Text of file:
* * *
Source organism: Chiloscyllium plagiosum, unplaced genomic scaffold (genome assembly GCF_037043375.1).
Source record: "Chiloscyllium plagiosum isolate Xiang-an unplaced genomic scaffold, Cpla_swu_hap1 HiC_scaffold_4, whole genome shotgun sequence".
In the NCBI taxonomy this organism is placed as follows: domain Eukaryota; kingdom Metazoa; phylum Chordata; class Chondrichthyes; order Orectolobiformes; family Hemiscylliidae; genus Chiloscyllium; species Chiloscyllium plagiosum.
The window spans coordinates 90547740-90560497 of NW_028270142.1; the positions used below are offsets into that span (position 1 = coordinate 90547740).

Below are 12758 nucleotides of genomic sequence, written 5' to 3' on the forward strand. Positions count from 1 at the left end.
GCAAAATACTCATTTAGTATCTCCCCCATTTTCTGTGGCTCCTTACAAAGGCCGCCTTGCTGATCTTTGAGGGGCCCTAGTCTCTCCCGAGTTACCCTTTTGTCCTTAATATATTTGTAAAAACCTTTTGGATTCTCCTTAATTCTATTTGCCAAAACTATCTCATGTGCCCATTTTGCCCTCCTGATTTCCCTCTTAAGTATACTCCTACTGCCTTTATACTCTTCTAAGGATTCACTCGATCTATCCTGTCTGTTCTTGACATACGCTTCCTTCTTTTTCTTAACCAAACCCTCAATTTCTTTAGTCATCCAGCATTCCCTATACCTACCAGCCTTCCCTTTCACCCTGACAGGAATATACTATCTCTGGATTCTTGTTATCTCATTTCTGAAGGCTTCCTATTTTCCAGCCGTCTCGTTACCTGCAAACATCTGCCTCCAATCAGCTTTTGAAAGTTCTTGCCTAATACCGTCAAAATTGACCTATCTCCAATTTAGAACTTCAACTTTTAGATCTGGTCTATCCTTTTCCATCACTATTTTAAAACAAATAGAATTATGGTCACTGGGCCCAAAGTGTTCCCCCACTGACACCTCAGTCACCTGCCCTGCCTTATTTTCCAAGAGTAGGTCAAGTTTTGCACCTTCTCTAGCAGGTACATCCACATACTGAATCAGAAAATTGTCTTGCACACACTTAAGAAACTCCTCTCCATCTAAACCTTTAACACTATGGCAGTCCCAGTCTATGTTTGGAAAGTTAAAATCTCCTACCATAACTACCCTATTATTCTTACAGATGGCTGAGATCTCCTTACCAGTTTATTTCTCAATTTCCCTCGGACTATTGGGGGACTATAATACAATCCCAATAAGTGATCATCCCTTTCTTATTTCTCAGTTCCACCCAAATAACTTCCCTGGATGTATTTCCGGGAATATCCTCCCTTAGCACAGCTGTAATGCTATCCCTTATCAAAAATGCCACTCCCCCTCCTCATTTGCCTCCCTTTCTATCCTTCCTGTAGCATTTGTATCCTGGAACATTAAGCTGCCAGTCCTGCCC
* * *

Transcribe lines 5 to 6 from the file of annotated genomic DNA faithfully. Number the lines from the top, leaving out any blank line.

Below are 12758 nucleotides of genomic sequence, written 5' to 3' on the forward strand. Positions count from 1 at the left end.
GCAAAATACTCATTTAGTATCTCCCCCATTTTCTGTGGCTCCTTACAAAGGCCGCCTTGCTGATCTTTGAGGGGCCCTAGTCTCTCCCGAGTTACCCTTTTGTCCTTAATATATTTGTAAAAACCTTTTGGATTCTCCTTAATTCTATTTGCCAAAACTATCTCATGTGCCCATTTTGCCCTCCTGATTTCCCTCTTAAGTATACTCCTACTGCCTTTATACTCTTCTAAGGATTCACTCGATCTATCCTGTCTGTTCTTGACATACGCTTCCTTCTTTTTCTTAACCAAACCCTCAATTTCTTTAGTCATCCAGCATTCCCTATACCTACCAGCCTTCCCTTTCACCCTGACAGGAATATACTATCTCTGGATTCTTGTTATCTCATTTCTGAAGGCTTCCTATTTTCCAGCCGTCTCGTTACCTGCAAACATCTGCCTCCAATCAGCTTTTGAAAGTTCTTGCCTAATACCGTCAAAATTGACCTATCTCCAATTTAGAACTTCAACTTTTAGATCTGGTCTATCCTTTTCCATCACTATTTTAAAACAAATAGAATTATGGTCACTGGGCCCAAAGTGTTCCCCCACTGACACCTCAGTCACCTGCCCTGCCTTATTTTCCAAGAGTAGGTCAAGTTTTGCACCTTCTCTAGCAGGTACATCCACATACTGAATCAGAAAATTGTCTTGCACACACTTAAGAAACTCCTCTCCATCTAAACCTTTAACACTATGGCAGTCCCAGTCTATGTTTGGAAAGTTAAAATCTCCTACCATAACTACCCTATTATTCTTACAGATGGCTGAGATCTCCTTACCAGTTTATTTCTCAATTTCCCTCGGACTATTGGGGGACTATAATACAATCCCAATAAGTGATCATCCCTTTCTTATTTCTCAGTTCCACCCAAATAACTTCCCTGGATGTATTTCCGGGAATATCCTCCCTTAGCACAGCTGTAATGCTATCCCTTATCAAAAATGCCACTCCCCCTCCTCATTTGCCTCCCTTTCTATCCTTCCTGTAGCATTTGTATCCTGGAACATTAAGCTGCCAGTCCTGCCC